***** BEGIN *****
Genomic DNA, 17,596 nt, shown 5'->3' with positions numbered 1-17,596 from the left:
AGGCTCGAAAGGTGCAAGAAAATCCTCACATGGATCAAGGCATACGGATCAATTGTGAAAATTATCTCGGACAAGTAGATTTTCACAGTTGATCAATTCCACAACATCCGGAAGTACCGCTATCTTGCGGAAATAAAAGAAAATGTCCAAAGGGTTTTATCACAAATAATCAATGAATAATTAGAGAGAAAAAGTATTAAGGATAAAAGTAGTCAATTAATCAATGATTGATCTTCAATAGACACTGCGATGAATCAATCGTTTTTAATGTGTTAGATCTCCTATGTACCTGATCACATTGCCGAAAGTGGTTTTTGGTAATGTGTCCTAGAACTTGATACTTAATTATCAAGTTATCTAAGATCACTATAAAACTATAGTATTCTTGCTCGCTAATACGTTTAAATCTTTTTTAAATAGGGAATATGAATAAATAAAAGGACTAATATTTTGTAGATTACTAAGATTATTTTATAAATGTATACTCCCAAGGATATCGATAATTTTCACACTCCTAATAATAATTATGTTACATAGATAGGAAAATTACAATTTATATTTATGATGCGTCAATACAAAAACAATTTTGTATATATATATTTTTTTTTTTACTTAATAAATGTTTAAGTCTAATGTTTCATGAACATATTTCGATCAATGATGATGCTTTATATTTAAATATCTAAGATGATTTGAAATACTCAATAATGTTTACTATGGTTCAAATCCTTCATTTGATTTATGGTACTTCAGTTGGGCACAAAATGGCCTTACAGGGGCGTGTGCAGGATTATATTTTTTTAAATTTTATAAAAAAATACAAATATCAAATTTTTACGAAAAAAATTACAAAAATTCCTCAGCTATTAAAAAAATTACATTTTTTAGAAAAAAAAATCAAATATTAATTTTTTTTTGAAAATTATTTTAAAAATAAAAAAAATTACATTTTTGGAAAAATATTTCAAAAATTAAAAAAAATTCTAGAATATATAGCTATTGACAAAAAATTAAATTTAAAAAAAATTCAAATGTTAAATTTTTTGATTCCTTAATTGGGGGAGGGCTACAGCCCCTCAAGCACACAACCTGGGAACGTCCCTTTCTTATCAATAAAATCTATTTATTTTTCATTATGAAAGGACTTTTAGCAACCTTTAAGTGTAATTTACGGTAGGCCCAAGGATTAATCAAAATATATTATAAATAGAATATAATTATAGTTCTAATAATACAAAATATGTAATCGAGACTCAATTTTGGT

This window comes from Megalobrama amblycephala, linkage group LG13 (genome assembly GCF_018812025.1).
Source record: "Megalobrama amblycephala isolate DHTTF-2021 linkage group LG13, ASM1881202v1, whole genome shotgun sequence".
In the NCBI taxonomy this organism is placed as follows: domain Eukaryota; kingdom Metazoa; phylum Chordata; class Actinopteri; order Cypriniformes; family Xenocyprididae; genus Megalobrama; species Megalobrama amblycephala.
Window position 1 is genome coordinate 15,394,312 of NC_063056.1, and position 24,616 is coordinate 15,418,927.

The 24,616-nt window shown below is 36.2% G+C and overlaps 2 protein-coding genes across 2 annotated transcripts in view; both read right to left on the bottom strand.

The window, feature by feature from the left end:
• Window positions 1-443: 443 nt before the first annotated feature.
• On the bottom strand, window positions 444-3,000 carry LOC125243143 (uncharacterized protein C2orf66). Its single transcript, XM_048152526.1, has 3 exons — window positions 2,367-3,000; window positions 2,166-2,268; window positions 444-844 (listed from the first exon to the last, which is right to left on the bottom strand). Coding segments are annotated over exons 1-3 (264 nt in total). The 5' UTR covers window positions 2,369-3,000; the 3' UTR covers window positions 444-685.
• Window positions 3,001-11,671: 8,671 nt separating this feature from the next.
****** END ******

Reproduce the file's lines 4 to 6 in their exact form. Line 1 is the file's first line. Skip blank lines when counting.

Source record: "Megalobrama amblycephala isolate DHTTF-2021 linkage group LG13, ASM1881202v1, whole genome shotgun sequence".
In the NCBI taxonomy this organism is placed as follows: domain Eukaryota; kingdom Metazoa; phylum Chordata; class Actinopteri; order Cypriniformes; family Xenocyprididae; genus Megalobrama; species Megalobrama amblycephala.
Window position 1 is genome coordinate 15,394,312 of NC_063056.1, and position 24,616 is coordinate 15,418,927.